We are not under the law as Christians – Romans 6:14. “For sin will have no dominion over you, since you are not under law but under grace”. Now this begs the big question of Romans 6:15 “What then, are we to sin because we are not under law but under grace?” If we have understood grace right – the question arises and along with it – “Isn’t it dangerous to not teach the law to Christians so they behave?”. What does Paul say? “By no means” – we have died to the law and to sin, so you are no longer slaves to it. The fruit of that Paul says “leads to sanctification and its end, eternal life.”

The apostle Paul’s biggest battles in his letters to the churches he planted and under his care was over Christians being persuaded to return to the law, having been saved by grace. The particular battle lines were over the externals of the law that marked out the people of God under the Old Covenant – food laws, circumcision and Sabbath observance.

In Philippians, Paul calls those trying to put them back under the law ‘dogs’ and ‘evildoers’ – who ‘mutilate the flesh’ – using a Greek play on words (mutilate and circumcise are pretty similar – and Deut 23:1 disallows the mutilated from entering the Temple, the place of God’s dwelling on earth. The irony being that the Temple is now Spirit filled Christians!)

In his letter to the Galatians, Paul asks “Who has bewitched you? It was before your eyes that Jesus Christ was publicly portrayed as crucified. Let me ask you only this: Did you receive the Spirit by works of law or by hearing with faith? Are you so foolish, having begun by the Spirit are you now being perfected by the flesh?” (Gal 3:1-3). Paul argues that to go back to the law puts you under the curse of the law, because firstly it is the whole of the law (some 2000 verses of legislation covering rituals, ethics and civic life), quoting Deut 27:26 to prove it “Cursed be everyone who does not abide by all things written in the Book of the Law and do them”. And that it is impossible to obey the whole law – only Christ did it and “Christ redeemed us from the curse of the law by becoming a curse for us…” Gal 3:13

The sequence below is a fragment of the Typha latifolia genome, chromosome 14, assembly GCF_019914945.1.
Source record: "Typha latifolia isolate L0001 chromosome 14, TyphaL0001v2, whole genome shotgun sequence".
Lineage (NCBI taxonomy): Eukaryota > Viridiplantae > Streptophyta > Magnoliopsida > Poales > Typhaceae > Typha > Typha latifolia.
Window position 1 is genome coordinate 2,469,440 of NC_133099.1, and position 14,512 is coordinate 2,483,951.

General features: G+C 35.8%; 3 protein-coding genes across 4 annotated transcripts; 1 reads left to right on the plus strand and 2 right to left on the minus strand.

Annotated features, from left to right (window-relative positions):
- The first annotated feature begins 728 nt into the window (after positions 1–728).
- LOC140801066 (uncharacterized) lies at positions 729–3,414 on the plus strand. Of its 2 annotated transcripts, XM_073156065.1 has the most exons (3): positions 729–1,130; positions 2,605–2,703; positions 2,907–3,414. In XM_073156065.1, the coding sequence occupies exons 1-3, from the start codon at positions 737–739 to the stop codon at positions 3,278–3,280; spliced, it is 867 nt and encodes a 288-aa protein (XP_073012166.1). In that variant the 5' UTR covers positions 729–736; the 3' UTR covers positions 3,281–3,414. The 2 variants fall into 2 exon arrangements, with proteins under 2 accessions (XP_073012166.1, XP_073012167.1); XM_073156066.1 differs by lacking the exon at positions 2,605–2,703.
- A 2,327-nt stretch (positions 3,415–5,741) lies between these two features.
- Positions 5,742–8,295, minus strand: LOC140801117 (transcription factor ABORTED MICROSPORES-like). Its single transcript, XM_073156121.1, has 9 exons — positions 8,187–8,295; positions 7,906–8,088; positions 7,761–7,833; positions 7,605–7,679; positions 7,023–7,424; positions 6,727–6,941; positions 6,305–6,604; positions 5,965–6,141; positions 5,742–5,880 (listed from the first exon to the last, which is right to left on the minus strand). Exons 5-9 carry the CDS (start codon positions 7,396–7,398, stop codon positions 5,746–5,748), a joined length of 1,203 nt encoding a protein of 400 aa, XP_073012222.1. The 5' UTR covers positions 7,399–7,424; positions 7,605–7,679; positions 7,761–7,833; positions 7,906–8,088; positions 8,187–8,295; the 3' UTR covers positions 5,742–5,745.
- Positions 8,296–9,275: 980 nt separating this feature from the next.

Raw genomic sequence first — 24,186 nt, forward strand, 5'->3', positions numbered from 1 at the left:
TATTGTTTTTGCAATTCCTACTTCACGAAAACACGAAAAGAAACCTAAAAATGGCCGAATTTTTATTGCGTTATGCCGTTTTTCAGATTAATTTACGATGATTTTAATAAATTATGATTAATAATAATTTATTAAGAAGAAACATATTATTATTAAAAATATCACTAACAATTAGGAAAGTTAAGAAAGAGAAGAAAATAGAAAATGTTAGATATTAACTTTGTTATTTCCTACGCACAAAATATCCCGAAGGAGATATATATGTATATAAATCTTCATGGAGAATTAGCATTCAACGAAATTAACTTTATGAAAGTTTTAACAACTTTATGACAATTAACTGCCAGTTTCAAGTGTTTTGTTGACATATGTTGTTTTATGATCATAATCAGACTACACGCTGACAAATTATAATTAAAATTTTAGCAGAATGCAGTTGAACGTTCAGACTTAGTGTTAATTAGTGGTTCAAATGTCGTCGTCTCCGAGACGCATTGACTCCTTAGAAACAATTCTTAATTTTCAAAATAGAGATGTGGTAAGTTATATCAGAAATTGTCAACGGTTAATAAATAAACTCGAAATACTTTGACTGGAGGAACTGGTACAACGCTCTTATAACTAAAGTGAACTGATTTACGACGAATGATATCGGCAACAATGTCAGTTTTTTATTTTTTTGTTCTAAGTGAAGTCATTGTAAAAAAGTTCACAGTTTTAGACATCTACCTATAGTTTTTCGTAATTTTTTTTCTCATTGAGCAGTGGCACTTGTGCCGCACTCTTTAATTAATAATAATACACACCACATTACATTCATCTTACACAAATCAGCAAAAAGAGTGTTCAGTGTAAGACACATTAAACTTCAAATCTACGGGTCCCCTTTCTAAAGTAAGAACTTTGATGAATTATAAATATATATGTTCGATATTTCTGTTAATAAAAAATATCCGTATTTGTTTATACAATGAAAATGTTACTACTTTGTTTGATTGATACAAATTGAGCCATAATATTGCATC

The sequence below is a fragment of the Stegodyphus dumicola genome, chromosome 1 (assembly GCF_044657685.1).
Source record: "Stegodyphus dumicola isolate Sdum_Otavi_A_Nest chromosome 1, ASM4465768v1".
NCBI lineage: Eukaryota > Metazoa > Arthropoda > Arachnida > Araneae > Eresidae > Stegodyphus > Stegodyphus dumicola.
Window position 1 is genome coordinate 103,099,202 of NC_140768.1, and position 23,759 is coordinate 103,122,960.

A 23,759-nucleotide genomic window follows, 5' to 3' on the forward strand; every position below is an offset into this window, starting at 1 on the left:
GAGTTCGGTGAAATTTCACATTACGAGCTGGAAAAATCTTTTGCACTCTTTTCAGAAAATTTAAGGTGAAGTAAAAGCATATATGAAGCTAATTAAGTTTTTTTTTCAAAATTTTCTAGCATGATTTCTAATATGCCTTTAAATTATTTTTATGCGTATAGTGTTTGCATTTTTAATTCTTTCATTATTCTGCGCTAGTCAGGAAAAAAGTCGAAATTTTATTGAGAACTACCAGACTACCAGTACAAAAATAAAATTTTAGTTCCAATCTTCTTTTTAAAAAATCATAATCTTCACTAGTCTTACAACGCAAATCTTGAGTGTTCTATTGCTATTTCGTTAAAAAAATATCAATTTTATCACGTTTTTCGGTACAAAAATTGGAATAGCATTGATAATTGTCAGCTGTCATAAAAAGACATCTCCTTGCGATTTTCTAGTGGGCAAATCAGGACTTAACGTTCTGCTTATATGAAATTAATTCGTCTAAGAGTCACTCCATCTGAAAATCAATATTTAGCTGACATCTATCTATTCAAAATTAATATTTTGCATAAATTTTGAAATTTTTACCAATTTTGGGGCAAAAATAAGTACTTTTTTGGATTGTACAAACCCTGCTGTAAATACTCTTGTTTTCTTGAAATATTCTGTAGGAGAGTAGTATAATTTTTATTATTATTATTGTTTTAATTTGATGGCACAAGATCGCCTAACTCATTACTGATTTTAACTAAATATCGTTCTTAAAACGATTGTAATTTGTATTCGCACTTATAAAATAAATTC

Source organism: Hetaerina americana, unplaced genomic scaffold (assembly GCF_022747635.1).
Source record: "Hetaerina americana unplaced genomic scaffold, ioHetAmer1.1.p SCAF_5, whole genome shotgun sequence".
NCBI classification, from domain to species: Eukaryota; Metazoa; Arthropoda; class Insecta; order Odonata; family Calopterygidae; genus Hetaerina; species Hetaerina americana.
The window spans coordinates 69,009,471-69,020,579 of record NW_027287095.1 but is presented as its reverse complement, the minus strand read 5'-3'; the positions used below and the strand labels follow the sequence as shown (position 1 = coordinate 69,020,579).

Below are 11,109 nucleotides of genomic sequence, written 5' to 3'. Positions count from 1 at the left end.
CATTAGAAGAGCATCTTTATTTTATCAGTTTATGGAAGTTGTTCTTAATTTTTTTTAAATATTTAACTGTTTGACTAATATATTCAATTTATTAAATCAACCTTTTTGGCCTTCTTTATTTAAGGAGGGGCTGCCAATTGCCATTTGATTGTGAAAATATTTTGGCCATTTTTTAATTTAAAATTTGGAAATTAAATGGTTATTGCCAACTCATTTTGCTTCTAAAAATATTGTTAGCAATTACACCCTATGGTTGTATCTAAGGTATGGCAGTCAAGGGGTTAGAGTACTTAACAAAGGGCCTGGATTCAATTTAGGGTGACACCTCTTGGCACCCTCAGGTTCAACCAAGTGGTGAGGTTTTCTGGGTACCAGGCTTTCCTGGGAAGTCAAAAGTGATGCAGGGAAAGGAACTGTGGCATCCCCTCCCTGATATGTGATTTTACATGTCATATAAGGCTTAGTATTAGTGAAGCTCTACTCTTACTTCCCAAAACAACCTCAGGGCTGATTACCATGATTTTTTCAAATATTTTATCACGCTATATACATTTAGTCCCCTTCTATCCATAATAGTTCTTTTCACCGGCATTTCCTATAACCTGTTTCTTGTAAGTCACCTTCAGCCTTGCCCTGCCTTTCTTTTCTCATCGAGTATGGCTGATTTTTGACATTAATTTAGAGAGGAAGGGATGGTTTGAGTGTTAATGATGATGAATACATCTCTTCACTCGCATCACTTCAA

What is the purpose of the law?

  • It was added because of sin, until Jesus came (Gal 3:19)
  • It brings condemnation
  • It held people captive until faith was revealed (Gal 3:23)
  • It was a guardian (schoolmaster) until Christ came, in order that we might be justified.(Gal 3:24)

Whne Paul wrote his first letter to Timothy he urged him to stop people teaching different Gospels – which included one or more of the following: myths, genalogies and going back to the law. In v8 Paul says “Now we know that the law is good, if one uses it lawfully, understanding this, that the law is not laid down for the just but for the lawless and disobedient, for the ungodly and sinners…” 1 Tim 1:8-9. The law is not for the just – those who have been justified, it is for non-Christians to drive them to Christ.

When I get to the point with a not-yet believer where they say something like “Look, I’m a good person, God will let me in” – I then use the law lawfully – I’ll test how good they really are with some of the ten commandments. Then when they realise they are not as good as they thought and that God will judge them, I introduce them to Jesus who can save them!